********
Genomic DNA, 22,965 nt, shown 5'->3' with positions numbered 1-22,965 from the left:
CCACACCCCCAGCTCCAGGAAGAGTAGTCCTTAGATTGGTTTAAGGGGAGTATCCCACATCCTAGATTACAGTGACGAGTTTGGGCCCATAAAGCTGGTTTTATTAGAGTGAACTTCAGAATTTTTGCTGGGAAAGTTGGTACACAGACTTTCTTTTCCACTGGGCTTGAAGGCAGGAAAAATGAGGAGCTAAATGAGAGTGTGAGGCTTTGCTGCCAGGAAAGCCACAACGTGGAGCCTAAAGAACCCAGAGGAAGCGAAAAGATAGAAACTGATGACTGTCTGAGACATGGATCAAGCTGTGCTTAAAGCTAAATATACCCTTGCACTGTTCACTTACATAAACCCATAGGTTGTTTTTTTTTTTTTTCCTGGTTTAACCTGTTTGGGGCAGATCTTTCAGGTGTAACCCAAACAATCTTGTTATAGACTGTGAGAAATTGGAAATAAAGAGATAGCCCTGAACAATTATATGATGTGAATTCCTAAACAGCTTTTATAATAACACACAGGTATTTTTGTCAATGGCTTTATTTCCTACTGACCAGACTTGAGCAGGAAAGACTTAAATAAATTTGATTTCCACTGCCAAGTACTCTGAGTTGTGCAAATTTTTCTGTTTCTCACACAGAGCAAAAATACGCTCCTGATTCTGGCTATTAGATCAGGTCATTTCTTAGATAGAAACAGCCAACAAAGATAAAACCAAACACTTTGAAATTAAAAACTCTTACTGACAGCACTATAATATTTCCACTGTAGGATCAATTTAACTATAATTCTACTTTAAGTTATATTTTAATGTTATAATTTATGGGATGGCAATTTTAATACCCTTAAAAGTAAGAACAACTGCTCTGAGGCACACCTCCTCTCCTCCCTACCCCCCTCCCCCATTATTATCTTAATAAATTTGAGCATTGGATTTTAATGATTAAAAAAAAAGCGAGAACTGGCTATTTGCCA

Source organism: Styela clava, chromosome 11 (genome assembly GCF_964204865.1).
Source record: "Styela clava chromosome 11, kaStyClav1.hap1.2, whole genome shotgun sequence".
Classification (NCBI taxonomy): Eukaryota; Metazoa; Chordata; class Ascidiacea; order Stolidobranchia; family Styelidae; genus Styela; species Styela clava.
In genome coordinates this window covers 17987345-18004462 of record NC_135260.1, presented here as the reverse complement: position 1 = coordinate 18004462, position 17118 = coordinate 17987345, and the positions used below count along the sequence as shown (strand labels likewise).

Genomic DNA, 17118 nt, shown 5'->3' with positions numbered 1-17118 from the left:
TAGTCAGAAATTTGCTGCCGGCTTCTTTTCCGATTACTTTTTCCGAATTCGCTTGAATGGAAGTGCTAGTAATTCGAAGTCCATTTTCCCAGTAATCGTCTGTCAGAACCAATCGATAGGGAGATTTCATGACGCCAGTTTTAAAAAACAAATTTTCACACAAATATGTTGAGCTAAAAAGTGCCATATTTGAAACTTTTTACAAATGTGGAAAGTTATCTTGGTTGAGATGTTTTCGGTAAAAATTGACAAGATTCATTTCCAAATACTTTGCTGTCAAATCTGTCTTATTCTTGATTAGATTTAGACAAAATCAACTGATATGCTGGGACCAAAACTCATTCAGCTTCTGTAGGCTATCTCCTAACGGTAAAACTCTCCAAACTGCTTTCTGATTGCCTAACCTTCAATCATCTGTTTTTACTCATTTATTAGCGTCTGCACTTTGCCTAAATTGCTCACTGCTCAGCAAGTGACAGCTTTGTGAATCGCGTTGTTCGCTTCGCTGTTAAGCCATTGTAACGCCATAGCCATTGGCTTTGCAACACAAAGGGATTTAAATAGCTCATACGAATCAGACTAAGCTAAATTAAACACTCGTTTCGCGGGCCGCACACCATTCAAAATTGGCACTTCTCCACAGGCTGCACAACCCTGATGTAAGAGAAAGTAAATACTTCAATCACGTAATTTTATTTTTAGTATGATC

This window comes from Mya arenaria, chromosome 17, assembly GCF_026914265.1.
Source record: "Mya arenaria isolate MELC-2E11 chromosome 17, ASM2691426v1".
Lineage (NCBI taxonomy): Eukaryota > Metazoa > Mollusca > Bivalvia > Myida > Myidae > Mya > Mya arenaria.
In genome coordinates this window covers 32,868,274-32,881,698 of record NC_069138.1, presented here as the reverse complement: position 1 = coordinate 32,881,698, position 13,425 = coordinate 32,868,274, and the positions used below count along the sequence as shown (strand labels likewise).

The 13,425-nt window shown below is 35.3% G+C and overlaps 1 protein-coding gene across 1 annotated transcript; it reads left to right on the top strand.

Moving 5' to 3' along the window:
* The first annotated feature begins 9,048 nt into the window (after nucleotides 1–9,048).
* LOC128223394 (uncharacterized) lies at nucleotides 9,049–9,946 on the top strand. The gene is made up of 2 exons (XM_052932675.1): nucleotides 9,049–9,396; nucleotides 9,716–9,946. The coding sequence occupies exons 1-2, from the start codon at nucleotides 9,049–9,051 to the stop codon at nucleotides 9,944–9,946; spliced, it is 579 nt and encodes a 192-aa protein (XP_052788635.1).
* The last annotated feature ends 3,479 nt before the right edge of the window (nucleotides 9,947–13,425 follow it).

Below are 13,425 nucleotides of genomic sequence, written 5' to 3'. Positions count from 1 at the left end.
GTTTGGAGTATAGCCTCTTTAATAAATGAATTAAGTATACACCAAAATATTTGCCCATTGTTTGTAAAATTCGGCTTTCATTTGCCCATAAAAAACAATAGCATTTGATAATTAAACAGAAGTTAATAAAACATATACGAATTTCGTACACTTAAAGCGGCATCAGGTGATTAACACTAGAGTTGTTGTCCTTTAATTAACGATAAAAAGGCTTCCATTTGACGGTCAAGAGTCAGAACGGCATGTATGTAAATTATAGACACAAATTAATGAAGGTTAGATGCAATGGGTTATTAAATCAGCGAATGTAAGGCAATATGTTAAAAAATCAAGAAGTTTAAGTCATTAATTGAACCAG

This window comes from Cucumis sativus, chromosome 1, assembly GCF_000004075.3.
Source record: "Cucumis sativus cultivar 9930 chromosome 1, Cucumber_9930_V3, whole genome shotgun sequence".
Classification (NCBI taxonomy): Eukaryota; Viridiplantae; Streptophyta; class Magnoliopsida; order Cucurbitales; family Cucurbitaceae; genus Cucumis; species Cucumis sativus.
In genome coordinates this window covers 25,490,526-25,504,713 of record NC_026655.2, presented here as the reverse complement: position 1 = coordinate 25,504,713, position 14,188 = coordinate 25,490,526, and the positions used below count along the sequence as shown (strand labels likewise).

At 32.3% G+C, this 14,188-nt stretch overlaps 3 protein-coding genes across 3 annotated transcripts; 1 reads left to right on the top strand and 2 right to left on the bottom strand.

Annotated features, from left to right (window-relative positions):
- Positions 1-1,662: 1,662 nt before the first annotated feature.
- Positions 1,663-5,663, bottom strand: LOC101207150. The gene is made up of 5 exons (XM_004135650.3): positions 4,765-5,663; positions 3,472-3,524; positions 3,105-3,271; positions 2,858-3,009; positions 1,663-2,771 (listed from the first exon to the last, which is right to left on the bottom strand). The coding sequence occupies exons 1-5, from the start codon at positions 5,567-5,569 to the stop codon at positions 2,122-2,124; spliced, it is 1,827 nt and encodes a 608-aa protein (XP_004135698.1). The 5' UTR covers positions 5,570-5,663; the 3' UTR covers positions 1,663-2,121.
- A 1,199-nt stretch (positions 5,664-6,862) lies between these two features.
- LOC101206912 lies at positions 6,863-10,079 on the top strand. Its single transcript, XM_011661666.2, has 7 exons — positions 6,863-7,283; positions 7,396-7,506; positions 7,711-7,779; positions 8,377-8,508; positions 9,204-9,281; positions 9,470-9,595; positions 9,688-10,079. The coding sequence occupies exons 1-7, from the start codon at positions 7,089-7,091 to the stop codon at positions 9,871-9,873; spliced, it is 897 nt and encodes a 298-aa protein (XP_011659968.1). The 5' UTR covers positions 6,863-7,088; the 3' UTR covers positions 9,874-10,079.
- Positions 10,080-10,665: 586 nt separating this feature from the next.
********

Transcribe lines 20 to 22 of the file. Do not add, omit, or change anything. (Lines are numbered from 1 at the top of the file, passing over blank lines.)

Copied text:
This window comes from Cucumis sativus, chromosome 1, assembly GCF_000004075.3.
Source record: "Cucumis sativus cultivar 9930 chromosome 1, Cucumber_9930_V3, whole genome shotgun sequence".
Classification (NCBI taxonomy): Eukaryota; Viridiplantae; Streptophyta; class Magnoliopsida; order Cucurbitales; family Cucurbitaceae; genus Cucumis; species Cucumis sativus.